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I am trying to derive a formula to calculate the density of a irregulary shaped object.

I can measure the (false) weight of the object in pure air (of known density), and the (false) weight of the object in water (of known density).

I cannot measure (directly) the volume of the object, nor its real weight (in vaccum).

I tried this approach: $$G_{air} = G_{vaccum} - B_{air} $$ $$G_{water} = G_{vaccum} - B_{water} $$ where $B$ is the buoyant force.

Solving both equations for $G_{vaccum}$ gives $$G_{vaccum} = G_{air} + B_{air}$$ $$G_{vaccum} = G_{water} + B_{water}$$ so $$G_{air} + B_{air} = G_{water} + B_{water}$$

Because $B_{air} = \rho_{air} V g$ resp. $B_{water} = \rho_{water} V g$ and $$V = \frac{m_{obj}}{\rho_{obj}}$$ I can write:

$$ G_{air} - G_{water} = B_{water} - B_{air}$$ $$ G_{air} - G_{water} = Vg \left(\rho_{water} - \rho_{air}\right)$$ $$ \frac{G_{air} - G_{water}}{\rho_{water} - \rho_{air}} = \frac{m_{obj}g}{\rho_{obj}} $$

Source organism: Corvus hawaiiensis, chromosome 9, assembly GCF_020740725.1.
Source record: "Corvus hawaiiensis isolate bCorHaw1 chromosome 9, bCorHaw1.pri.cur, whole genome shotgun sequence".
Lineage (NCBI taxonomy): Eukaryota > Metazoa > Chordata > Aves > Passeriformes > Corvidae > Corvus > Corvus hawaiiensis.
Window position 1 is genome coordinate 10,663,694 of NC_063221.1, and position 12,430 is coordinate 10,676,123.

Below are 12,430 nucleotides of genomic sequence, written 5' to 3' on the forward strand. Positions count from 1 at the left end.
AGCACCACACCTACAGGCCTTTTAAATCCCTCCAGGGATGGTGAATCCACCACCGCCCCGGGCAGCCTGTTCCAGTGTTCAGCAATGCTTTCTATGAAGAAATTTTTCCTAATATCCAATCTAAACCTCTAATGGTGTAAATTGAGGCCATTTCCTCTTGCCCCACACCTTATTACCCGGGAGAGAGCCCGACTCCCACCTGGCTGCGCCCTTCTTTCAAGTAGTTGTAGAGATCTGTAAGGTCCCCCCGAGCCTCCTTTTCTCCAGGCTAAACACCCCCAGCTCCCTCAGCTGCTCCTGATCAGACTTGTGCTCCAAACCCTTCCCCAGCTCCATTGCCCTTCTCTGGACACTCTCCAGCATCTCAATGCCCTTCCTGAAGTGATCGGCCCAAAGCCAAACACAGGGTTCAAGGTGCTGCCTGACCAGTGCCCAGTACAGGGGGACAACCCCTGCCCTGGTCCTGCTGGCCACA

And this is where I am stuck, as I cannot measure the real weight of the object $m_{obj}$. It feels like I am missing something here ...

So, how do I solve this equation to finally get an equation for $\rho_{obj}$? Tell me if I forgot something I could measure.


Edit: Of course I can assume that the influence of the buoyant force in air is negligible and write: $$ m_{obj}g \approx G_{air} $$ Then I can also assume that the density of air is much less than the density of water and write: $$ \rho_{water} - \rho_{air} \approx \rho_{water} $$ Using those two assumpions I could write: $$ \rho_{obj} = \rho_{water} \frac{G_{air}}{G_{air} - G_{water}} $$

Can I only assume the first simplification and not the second and get a better result?

And still: How do I solve the problem without those simplifications?

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The mass/volume terms can be cancelled out.

You know $G_{water}=G_w$ and $G_{air}=G_a$, $\rho_w$, $\rho_a$, and want to know $\rho$.

$$G_w=mg-\rho_w V g= Vg(\rho-\rho_w)$$ $$G_a=mg-\rho_a V g= Vg(\rho-\rho_a)$$

Dividing, $$\frac{G_w}{G_a}=\frac{\rho-\rho_w}{\rho-\rho_a}$$

You can rearrange the terms after this to get $\rho$.

Remember, when solving such equations, dividing them makes more sense than adding.

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Awesome, thank you! –  Daniel Oertwig Mar 14 '13 at 13:38
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